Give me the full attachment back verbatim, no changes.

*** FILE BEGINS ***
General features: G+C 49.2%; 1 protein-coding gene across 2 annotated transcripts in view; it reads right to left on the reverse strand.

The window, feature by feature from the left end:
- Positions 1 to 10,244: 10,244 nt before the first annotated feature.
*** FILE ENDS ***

General features: G+C 49.2%; 1 protein-coding gene across 2 annotated transcripts in view; it reads right to left on the reverse strand.

The window, feature by feature from the left end:
- Positions 1 to 10,244: 10,244 nt before the first annotated feature.